Girls don't do science!'

Published: 25 October 2019 Ezine

Trudy Sevens, Professional Lead for Diagnostic Imaging and AHP Lead for New Models of Education, Sheffield Hallam University

My radiography life began as a late entry applicant into a local diagnostic radiography programme. I had given up my hopes and aspirations to become a diagnostic radiographer a few years earlier when my secondary school science teacher had told me girls didn't do science. He had no expectations of me passing my biology and chemistry exams and actively discouraged me from taking physics.

The school careers advisor later confirmed that without physics, diagnostic radiography was not an option. Nursing seemed a viable choice. I decided the best option would be to enrol at college on a pre nursing course and throw a couple (or 3!) of A-levels into the mix whilst I waited patiently for my 18th birthday and the entry age for nurse training.

Two years later I had a place to start nurse training when I spotted a course advertisement in a local newspaper for radiography commencing in two weeks. It did not require physics O-level and so the journey from ‘almost nurse’ (with science A-levels passed) to PhD sonographer began.

I don't deny the physics content of the radiography curriculum was a challenge at times, but I completed the course and exited with two student prizes: for best clinical student and best academic achievement. I was one of the last Diploma of the College of Radiographers (DCR) cohorts through the then Derby School of Radiography. I started my first job as a radiographer and enrolled on a two year course in the evenings to top up my DCR to a BSc.

My interest in ultrasound was sparked whilst on placement as a student radiographer. I was fascinated by an obstetric dating scan that revealed five babies! This passion was further ignited as a newly qualified radiographer spending time in ultrasound, assisting the radiologists as an overpaid imaging assistant.

A few years later a rare opportunity arose to train as a sonographer, which I jumped at and was selected. I really enjoyed everything about the role, the variation, the autonomy, and the patient contact. I progressed to lead a dedicated service in early pregnancy assessment. I also enrolled to complete my MSc and started to become more involved in student training, both clinically and at the university.

Another spark was ignited, a passion for teaching. I became a full time lecturer and course leader and started to think more and more about the doctoral route. I also held a strong desire to secure the sonography workforce as a profession in its own right, rather than being an extended or advanced practice of another profession. It therefore seemed a natural progression to merge my thirst for learning, passion for ultrasound, training, and desire for workforce transformation, together in a doctoral journey.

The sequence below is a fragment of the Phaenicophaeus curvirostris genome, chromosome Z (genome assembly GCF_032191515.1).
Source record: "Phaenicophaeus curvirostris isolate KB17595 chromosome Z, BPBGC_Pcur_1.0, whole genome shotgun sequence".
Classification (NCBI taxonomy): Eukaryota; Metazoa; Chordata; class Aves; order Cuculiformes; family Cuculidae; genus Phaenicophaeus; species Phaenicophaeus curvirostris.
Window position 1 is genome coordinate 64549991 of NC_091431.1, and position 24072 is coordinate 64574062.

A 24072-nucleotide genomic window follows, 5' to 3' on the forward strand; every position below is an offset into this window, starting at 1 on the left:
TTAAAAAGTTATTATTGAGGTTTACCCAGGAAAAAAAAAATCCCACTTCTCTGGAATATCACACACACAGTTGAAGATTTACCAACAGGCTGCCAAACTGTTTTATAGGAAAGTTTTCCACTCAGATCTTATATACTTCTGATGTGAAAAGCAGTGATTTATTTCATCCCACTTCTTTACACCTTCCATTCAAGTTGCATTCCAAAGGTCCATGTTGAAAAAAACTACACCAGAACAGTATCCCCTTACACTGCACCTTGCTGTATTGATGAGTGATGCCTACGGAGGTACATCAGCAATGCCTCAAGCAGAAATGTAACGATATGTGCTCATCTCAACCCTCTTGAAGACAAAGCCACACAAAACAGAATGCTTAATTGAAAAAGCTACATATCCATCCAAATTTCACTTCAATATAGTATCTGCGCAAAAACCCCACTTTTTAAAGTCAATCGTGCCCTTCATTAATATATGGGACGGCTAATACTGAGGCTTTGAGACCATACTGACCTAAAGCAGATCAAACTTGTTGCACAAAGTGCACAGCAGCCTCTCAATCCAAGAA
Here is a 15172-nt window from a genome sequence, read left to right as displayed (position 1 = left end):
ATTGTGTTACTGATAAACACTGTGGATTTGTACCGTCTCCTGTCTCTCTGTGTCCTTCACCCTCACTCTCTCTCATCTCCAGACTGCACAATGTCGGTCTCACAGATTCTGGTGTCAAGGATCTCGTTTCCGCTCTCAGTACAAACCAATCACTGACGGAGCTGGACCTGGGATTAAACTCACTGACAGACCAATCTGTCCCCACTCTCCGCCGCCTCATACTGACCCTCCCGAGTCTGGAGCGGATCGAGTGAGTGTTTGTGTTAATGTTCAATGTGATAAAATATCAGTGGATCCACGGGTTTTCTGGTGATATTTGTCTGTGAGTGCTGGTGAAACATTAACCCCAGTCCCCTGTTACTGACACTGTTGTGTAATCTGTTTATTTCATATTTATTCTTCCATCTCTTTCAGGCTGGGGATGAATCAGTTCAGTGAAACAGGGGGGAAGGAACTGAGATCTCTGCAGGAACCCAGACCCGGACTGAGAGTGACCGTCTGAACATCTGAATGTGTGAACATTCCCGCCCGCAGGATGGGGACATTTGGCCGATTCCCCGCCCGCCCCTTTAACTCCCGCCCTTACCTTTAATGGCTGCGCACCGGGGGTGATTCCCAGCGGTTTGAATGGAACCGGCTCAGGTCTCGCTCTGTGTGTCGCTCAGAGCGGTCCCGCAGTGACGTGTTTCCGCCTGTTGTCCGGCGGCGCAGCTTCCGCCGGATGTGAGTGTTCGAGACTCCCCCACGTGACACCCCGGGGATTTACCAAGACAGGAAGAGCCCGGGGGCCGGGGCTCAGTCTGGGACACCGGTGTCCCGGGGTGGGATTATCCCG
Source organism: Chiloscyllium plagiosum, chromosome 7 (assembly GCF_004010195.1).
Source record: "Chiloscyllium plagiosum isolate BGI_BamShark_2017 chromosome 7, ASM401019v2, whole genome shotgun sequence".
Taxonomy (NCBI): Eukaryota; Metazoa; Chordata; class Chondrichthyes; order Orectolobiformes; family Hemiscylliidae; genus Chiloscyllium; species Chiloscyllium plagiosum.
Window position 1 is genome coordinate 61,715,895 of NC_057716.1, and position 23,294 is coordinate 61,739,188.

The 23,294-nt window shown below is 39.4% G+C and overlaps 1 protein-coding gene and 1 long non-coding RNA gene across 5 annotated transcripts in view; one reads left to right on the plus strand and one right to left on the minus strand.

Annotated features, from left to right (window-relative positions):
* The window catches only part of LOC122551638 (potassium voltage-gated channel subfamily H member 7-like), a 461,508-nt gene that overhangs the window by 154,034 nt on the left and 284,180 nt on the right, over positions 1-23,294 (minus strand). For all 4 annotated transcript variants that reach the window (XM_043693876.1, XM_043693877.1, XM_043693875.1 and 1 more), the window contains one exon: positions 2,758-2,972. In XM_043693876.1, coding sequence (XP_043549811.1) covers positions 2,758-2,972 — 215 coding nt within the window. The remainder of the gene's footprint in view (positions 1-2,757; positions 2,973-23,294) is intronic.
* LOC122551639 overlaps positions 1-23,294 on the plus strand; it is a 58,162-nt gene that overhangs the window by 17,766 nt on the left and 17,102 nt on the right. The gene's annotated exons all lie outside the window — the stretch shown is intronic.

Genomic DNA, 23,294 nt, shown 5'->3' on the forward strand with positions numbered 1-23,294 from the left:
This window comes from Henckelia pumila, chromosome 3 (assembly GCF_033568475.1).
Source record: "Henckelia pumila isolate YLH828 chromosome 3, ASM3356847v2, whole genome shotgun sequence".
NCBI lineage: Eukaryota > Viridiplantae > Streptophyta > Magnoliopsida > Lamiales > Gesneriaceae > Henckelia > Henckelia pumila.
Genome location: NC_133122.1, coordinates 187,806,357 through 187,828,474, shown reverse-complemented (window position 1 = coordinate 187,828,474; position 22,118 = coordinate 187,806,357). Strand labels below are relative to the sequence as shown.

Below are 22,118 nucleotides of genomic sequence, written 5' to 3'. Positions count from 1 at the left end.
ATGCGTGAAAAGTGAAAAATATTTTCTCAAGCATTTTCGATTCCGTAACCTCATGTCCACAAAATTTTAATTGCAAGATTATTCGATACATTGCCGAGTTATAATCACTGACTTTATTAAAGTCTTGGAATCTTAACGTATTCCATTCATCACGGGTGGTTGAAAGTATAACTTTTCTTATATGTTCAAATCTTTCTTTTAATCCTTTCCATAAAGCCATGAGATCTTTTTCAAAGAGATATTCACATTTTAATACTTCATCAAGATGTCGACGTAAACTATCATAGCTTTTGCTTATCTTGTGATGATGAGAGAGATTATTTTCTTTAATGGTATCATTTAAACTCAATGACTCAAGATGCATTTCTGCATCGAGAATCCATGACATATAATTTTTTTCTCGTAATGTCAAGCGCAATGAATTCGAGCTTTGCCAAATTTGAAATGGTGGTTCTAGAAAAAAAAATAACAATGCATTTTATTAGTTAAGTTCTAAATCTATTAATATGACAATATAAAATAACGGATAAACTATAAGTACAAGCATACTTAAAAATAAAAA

The expedition took four and a half years to complete on a part time basis, whilst working as a full time member of the academic team. One of the hardest parts was to narrow my ideas down. I wanted to do research so much that a more narrow focus was essential. With the help of key colleagues, this was eventually achieved and ethical approval was granted.

Starting the literature search was a major hurdle. I worried whether I would do it correctly, or would I miss something really fundamental to the research? I can honestly say this was the hardest part, as was well documented in my reflective diary of the time! However, once I started writing it flowed and flowed and flowed!

My research used a qualitative grounded theory methodology which felt, at times, a little 'out of control', not knowing where the research would lead. This seemed like an alien concept to someone who had previous experience of quantitative methods and relied on a more black and white model. Is something present, or not?

I had also heard people talking about grounded theory as a massive undertaking, which also seemed rather scary. The best advice I was given was to keep reading. It enlightened the methodology and allowed me to make an informed judgement.

The best advice I can now give those of you considering or embarking on a doctoral programme is use the support around you, whether this is from colleagues or information systems such as referencing and data analysis tools. They give support and reassurance. Keep reading and document all your decisions; these will be invaluable at the writing up stage and viva.

Never give up. You can and should do it.

The doctoral experience changes you as a person, it prompts you to question, classically with the 'so what?' question. It does make you re-evaluate and changes your focus.

Yes, it was hard going at times; constantly fraught with self doubt in the early stages and, at points, seemed unachievable. But just like science O-levels, it is achievable and it is definitely worth it. The sense of achievement on completion is like no other.